China will boost UN development aid

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Chinese Premier Li Keqiang chairs a symposium on sustainable development while attending the 71st session of the UN General Assembly in New York, the US, September 19, 2016. [Photo/Xinhua]

The amount that China will provide to United Nations efforts toward global sustainable development in 2020 will be $100 million more than it gave last year, Premier Li Keqiang said in New York on Monday. In addition, the country's contribution to the Global Fund to Fight AIDS, Tuberculosis and Malaria will amount to $18 million in the next three years, Li announced at United Nations headquarters.

He made the remarks while addressing the Roundtable on the Implementation of the 2030 Agenda for Sustainable Development: Global Process and China's Practice, which was hosted by China's UN permanent mission.

The amount donated by China to UN development agencies last year was not immediately available. The total figure given in 2010, 2011 and 2012 to various international development agencies and the global fund for fighting diseases was 1.76 billion yuan ($264 million), Li said.

The premier also said sustainable development is a common cause for the world, and he called for the international community to tackle unbalanced development, promote inclusive economic growth and jointly address global challenges such as public health and climate change.

"China will continue to make unrelenting efforts to promote sustainable development and will actively participate in cooperation with the international community in this area," he told participants of the event, including UN Secretary-General Ban Ki-moon, UN General Assembly President Peter Thomson and heads of other international organizations.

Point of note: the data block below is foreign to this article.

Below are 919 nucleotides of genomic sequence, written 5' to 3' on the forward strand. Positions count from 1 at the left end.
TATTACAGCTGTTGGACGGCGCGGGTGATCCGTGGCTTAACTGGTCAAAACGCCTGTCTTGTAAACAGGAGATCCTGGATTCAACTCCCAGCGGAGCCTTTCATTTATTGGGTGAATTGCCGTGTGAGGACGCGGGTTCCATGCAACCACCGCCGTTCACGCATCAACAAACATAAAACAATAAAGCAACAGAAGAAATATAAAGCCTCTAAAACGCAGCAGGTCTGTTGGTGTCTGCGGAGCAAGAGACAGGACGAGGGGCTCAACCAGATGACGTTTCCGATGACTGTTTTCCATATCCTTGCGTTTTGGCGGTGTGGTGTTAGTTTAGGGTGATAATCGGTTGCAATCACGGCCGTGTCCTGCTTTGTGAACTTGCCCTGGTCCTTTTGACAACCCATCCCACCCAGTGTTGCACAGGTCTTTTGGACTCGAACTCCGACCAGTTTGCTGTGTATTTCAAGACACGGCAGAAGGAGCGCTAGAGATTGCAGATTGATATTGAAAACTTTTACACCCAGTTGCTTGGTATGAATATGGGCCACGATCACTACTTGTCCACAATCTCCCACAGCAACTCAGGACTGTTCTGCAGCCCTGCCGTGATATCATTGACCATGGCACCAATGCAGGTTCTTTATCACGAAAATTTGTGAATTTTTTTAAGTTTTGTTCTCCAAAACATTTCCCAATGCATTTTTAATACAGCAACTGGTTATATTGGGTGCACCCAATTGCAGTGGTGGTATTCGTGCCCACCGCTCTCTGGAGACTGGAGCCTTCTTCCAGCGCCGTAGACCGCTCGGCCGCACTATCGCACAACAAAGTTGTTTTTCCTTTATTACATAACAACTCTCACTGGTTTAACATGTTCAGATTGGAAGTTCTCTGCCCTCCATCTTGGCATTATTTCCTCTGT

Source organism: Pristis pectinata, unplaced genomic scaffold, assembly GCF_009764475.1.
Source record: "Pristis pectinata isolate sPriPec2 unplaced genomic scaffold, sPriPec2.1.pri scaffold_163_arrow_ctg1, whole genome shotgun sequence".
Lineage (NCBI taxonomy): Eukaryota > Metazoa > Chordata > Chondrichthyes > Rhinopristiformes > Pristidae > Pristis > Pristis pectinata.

Li said China lifted 400 million people out of poverty in the past 15 years, and reduced the mortality rate for children younger than 5 by two-thirds and the mortality rate for pregnant women by three-fourths during that time.

He said China has approved a road map for implementing the 2030 Agenda for Sustainable Development, a blueprint the UN adopted in September last year for ending poverty and hunger, promoting equality and protecting the environment in the years leading up to 2030.

Helen Clark, administrator of the UN Development Programme, said the agency looked forward to continuing its work with China to support the rapid progress that China seeks to make on its sustainable development goals.

China is showing its determination to lead on implementation by being among the countries that took part in the first national voluntary reviews at this year's high-level political forum for sustainable development, Clark said.

Haibing Ma, senior research associate and China program manager at the Worldwatch Institute, said that, in a year of globalization, China's rapid economic growth has become one of the positive leading forces for the global economy, which is good for sustainable development goals.

Wang Yusheng, a researcher at the China Foundation for International Studies and Academic Exchanges, said China's pledge showed its contribution as a major country to global governance and its aid to disadvantaged groups around the world.

As China's economic strength grows, it can increasingly help other developing countries to alleviate poverty and eliminate hunger, Wang said.

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